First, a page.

It looks like you're using Internet Explorer 11 or older. This website works best with modern browsers such as the latest versions of Chrome, Firefox, Safari, and Edge. If you continue with this browser, you may see unexpected results.
Research Guides | Library | Amherst College
Racial Justice Resource Guide
These books and films are available online to the Amherst College community. This guide is not meant to be an exhaustive list, but rather a starting point for learning and thinking about some of these topics.
Click on the Mammoth to use our Librarian Chat Service! Or Contact Us to find other ways to get help.
Chat is currently unavailable. Contact Us for help!
About this guide
This guide focuses on resources for the study of racial justice in the U.S. It is a work in progress and will continue to be updated. Please use the tabs on the left of this guide to navigate to recommended resources. This guide is by no means exhaustive and is limited to items that Amherst College Library can provide remote access to. If you would like for us to add a related book or film, please send your suggestion to firstname.lastname@example.org.
Amherst College Library Statement of Solidarity and Commitment, June 2020
The Amherst College Library unequivocally supports Black Lives Matter and all who protest police violence against Black people and state-sanctioned violence in all its forms. Our staff shares grief and anger in response to the killings of George Floyd, Breonna Taylor, Ahmaud Arbery, Tony McDade, Nina Pop, and so many—too many—more in the deep history of the United States. We also acknowledge that statements of solidarity are not enough.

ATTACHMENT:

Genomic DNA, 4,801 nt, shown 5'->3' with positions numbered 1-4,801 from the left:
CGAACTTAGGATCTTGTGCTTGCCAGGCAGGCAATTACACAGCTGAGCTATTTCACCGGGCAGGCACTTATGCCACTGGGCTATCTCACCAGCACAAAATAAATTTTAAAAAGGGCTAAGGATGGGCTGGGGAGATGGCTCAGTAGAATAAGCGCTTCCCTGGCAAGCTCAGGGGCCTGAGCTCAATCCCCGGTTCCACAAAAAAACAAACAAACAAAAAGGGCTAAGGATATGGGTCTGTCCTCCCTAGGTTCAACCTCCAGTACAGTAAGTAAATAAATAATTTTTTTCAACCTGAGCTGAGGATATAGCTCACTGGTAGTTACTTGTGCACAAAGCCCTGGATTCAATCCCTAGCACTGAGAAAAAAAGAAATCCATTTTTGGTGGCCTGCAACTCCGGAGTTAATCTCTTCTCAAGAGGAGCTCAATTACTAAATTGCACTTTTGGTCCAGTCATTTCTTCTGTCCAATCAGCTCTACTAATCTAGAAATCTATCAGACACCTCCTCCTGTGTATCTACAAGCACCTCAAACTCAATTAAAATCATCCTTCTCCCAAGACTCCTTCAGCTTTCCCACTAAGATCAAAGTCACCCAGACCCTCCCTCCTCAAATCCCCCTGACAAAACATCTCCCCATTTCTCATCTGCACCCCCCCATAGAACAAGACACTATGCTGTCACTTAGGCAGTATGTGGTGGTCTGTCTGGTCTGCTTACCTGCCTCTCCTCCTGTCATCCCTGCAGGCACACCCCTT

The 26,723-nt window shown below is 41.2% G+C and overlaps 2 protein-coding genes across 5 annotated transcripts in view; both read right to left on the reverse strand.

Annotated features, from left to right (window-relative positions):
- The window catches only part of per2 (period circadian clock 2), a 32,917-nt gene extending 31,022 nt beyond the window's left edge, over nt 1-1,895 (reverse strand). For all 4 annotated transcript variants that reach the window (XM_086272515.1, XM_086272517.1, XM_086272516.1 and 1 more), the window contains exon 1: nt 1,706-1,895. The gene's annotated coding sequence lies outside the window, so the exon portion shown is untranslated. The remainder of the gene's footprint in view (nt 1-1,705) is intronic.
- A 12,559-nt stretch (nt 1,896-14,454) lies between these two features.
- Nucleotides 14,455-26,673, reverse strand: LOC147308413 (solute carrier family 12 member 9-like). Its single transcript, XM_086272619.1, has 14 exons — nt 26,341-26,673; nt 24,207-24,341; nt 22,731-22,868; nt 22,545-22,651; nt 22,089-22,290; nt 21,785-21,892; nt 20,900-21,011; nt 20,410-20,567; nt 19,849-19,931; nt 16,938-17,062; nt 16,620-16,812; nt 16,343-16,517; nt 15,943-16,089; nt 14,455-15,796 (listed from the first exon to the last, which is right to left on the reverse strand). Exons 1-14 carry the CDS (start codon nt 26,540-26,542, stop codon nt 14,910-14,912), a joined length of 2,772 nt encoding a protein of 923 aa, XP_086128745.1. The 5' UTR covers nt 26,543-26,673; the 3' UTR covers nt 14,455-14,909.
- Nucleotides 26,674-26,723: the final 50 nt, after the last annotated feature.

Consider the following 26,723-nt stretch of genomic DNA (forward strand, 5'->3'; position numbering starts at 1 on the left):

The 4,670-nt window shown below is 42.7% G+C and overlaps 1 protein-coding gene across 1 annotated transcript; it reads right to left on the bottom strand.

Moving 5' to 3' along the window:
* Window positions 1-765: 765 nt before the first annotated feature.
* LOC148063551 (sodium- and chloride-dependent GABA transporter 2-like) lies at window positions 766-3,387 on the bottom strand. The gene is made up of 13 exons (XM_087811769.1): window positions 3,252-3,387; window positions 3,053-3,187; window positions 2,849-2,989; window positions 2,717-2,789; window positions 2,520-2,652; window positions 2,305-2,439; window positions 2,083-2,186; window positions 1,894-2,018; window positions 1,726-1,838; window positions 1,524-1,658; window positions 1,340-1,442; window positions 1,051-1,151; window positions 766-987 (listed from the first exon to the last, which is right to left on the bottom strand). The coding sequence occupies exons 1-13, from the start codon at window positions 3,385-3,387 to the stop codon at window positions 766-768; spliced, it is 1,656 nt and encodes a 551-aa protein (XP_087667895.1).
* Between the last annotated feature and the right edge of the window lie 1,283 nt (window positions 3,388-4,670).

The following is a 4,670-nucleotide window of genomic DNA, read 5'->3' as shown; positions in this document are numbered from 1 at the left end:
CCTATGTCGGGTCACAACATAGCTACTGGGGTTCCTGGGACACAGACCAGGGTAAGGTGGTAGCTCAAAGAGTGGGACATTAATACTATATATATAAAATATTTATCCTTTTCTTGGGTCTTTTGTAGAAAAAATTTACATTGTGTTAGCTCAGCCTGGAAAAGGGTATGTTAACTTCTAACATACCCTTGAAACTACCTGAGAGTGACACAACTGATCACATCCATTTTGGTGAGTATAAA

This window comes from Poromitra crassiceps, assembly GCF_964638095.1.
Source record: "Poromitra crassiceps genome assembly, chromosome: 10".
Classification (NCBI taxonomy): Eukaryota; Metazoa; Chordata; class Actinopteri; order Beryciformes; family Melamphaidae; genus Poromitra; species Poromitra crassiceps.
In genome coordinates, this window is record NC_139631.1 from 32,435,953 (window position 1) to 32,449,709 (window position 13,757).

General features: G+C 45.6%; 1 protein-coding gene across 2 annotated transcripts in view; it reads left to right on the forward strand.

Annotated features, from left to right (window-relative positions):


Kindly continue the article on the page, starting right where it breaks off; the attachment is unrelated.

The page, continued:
The library does not stand apart from this history. As a white-led organization in a majority-white professional field, we have a responsibility to be specific and clear about our beliefs and our values, to apologize for missteps, and to listen and act when our community asks us to do better. The library thus reaffirms our commitment to the ongoing, active work of anti-racism; to continuing to better understand and address the ways that systemic racism and anti-blackness are present in our organizational practices, collections, catalog, programs, and services; and to using our resources to advance the production of knowledge for greater equity and justice.